By Chris Berry (@cberry1)
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Regular readers will know of my optimism regarding cobalt. The fundamentals look sound in a metals market that, already under pressure, appears headed lower. To wit:
· Cobalt demand is growing by 6% overall with demand in the battery supply chain growing by some estimates at a CAGR of 10% out to 2020. Current estimates for battery usage put the actual tonnage demanded at between 35,000 and 40,000 tpy - a good chunk of the overall market. This is driven almost exclusively by cobalt’s use in the cathode of the lithium ion battery.
· Cobalt is mainly a by-product, produced as a consequence of nickel and copper mining rendering cobalt production hostage to the bullish or bearish tendencies of these other metals.
· Major cobalt producers such as Glencore (GLEN:LON) and Freeport McMoRan (FCX:NYSE) are taking a substantial chunk of cobalt supply off the market by slashing copper production to repair their balance sheets. GLEN recently announced the suspension of copper/cobalt production from its African operations for 18 months. This will take 400,000 t of copper off the market. More importantly, GLEN produced 8,100 tonnes of cobalt during the first half of 2015 which would put it at a run rate to be around 16% of the global cobalt supply. This will also presumably be halted.
· As cobalt barely registers on the income statements of these multi-billion dollar market cap companies, it seems capacity expansion is unlikely as cobalt doesn't "move the needle".
· Other companies, however, see the market differently as ENRC has plans to emerge as a major cobalt producer in the next two years.
· According to a recent report by the IEA, renewable energy will be the largest source of power generation installed worldwide over the next five years, totaling 700 GW. Though there is no direct correlation to cobalt here, the use of batteries for energy storage would seem to be a given, bolstering the case for increased cobalt use.
· Despite the best efforts of battery and materials scientists, cobalt use in the cathode has yet to be replaced or substituted in its entirety owing to cobalt’s unique properties. While numerous chemistries exist, NCA (nickel cobalt aluminum) and NMC (nickel manganese cobalt) are the most widely accepted for different reasons. This could obviously change if cobalt prices rise substantially and the cobalt market enters a structural deficit, but this won’t happen overnight.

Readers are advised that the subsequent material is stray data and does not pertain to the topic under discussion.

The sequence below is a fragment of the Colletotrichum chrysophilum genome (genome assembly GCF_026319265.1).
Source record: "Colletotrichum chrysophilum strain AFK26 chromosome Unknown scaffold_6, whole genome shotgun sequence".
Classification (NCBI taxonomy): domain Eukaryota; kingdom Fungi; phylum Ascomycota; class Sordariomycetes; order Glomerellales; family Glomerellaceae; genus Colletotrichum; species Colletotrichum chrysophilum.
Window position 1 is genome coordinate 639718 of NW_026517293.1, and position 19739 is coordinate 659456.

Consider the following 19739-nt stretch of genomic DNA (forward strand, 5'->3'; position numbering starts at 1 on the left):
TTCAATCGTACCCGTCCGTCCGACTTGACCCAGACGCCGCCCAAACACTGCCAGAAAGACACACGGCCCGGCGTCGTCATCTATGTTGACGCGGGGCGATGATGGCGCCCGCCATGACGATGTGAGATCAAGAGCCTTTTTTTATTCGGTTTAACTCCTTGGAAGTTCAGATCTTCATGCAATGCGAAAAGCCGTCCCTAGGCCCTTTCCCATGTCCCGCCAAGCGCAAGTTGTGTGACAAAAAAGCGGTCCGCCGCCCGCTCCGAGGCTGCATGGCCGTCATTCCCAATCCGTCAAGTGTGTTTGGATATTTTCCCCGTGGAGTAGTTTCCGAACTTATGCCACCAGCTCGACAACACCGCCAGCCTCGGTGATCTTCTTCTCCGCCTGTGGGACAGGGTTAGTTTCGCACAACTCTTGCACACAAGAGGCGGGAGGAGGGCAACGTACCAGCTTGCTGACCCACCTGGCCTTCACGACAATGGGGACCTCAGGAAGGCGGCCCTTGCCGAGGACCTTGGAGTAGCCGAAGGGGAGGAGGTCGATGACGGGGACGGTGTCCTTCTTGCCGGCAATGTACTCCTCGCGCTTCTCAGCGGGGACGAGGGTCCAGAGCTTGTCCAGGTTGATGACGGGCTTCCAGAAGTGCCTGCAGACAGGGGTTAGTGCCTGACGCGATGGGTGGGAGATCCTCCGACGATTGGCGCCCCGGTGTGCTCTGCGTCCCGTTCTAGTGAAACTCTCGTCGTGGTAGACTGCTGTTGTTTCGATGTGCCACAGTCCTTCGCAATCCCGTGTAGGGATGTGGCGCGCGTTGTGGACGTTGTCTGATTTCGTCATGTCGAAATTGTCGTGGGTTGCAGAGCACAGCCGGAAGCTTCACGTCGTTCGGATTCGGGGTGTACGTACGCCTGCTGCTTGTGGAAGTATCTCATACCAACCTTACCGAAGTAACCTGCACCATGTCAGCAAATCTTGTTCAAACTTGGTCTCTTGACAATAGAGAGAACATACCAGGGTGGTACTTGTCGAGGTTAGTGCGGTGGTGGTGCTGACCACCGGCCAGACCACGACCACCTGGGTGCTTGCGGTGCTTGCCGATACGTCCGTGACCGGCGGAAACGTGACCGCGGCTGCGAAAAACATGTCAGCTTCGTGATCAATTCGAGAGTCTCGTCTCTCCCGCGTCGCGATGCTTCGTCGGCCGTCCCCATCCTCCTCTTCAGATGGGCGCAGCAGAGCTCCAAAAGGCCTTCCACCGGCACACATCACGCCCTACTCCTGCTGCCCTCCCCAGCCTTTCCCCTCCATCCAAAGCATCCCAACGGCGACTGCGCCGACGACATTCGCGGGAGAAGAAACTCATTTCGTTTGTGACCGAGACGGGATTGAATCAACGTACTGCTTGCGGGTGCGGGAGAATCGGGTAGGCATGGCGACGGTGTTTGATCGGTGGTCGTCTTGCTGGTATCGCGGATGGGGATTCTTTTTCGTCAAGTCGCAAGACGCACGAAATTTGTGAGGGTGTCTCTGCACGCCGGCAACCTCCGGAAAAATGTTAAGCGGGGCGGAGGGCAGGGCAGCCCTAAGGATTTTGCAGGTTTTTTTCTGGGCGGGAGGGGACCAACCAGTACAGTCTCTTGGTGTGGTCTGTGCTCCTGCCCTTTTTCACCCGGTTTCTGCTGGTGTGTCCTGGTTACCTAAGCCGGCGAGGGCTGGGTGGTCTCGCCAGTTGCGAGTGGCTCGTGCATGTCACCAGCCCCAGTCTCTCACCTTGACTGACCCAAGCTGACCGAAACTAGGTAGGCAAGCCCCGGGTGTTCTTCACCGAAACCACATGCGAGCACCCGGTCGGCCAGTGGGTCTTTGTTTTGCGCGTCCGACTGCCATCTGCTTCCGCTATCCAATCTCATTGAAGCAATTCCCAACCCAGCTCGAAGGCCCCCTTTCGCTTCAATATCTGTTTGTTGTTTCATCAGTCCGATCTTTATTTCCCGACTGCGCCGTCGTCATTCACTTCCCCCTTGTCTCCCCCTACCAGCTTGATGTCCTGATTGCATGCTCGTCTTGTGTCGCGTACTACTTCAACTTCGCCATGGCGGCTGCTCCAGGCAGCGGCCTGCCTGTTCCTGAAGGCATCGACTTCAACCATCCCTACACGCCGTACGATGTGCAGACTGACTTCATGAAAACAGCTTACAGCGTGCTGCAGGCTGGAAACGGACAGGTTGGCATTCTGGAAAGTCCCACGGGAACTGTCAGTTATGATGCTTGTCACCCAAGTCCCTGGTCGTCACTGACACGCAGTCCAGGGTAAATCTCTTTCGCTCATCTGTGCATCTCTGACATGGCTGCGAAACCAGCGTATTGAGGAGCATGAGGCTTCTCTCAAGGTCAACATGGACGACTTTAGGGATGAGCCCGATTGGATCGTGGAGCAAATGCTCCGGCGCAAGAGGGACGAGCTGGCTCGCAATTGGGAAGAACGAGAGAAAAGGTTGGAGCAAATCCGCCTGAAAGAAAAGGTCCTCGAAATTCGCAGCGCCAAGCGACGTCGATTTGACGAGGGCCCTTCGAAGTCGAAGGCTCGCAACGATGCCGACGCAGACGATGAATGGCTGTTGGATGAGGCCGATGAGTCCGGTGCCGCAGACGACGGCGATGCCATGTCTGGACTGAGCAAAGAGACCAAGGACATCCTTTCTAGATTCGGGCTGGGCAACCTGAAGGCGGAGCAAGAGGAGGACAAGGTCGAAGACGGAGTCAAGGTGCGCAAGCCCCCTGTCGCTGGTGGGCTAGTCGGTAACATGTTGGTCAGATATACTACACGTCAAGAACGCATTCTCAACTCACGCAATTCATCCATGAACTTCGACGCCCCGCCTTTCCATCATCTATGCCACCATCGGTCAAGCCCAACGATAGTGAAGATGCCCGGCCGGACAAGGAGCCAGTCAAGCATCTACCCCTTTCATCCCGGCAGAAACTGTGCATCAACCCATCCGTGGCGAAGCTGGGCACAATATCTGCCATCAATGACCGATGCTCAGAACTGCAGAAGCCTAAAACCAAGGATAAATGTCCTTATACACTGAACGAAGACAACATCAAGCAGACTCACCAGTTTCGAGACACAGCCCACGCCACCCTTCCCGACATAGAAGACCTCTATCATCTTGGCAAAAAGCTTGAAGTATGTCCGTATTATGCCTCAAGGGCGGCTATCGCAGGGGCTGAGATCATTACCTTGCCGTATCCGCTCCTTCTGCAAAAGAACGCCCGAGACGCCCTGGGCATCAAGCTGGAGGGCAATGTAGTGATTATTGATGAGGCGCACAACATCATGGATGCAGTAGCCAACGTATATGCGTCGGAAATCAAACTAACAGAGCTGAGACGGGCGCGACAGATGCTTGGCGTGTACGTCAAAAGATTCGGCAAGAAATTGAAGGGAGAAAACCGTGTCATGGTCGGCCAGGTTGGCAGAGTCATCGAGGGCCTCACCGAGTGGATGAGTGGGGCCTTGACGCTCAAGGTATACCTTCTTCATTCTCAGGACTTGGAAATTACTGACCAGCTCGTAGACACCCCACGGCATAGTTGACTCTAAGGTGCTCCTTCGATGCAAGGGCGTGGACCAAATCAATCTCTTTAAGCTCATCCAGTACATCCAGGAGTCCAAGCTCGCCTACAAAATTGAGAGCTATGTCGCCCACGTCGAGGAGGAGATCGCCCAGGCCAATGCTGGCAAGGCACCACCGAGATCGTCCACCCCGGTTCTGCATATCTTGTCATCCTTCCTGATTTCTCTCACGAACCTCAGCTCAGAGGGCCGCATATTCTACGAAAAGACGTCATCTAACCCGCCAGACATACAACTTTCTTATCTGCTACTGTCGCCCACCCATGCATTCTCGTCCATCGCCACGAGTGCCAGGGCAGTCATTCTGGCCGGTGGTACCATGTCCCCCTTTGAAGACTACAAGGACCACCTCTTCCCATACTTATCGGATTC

· Though a large percentage of cobalt is refined in China, cobalt demand is NOT dependent on the China growth story in the same way nickel or lead is.
· According to Macquarie, compared to all metals used in lithium ion battery manufacturing, cobalt has the largest use as a percent of its overall market demand. The bank states, “Panasonic, who produce 1.5bn lithium ion batteries per annum, have reported their metals consumption to be 5,000t of cobalt, which just for this single company accounts for 5.7% of the global cobalt market. In terms of the other metals used, nickel (0.3% of global demand) and copper (<.1%) barely register, while even the 8,400t lithium carbonate used only equates to 4.9% of global demand.”
All of these bullish indicators would have you think that the cobalt price has strengthened. As the chart below shows, this isn’t the case. Why?
There are likely several reasons for this, including stockpiling in China and ample cobalt stocks on the LME.
However, likely a more pressing issue and one overlooked, in my opinion, is the general disinflationary trend in the global economy. The horrendous jobs numbers in the US this morning were only the latest indication of a slowing global economy. Not only did the jobs numbers come in well below economist expectations (seasonally adjusted 142,000 versus 200,000), but previous month’s numbers were revised downwards and the labor force participation rate continues to plummet to a 38 year low.
More broadly, deflationary trends in China, Japan, and the Euro Zone all, when combined, seem to bolster the idea that no commodity is immune from pricing pressures, irrespective of rosy current and future demand projections.
I remain optimistic on looming structural tightness in the cobalt market, but look at the stagnant cobalt price as a cautionary tale more than anything. There will always be threats to an investment thesis. In the case of cobalt, substitution, high stocks at the LME, or discovery of additional cobalt stocks in China as we saw with nickel should give us pause. The point here isn’t to panic, but instead, take a more holistic view of the macro economy and decide where you want to position yourself on the lithium ion battery supply chain. While stagnant metals prices may spell trouble for current and potential cobalt producers (I still think cost of production trumps price), they are decidedly more positive for those end users of cobalt further down the supply chain who can expand margins through lower raw materials costs.
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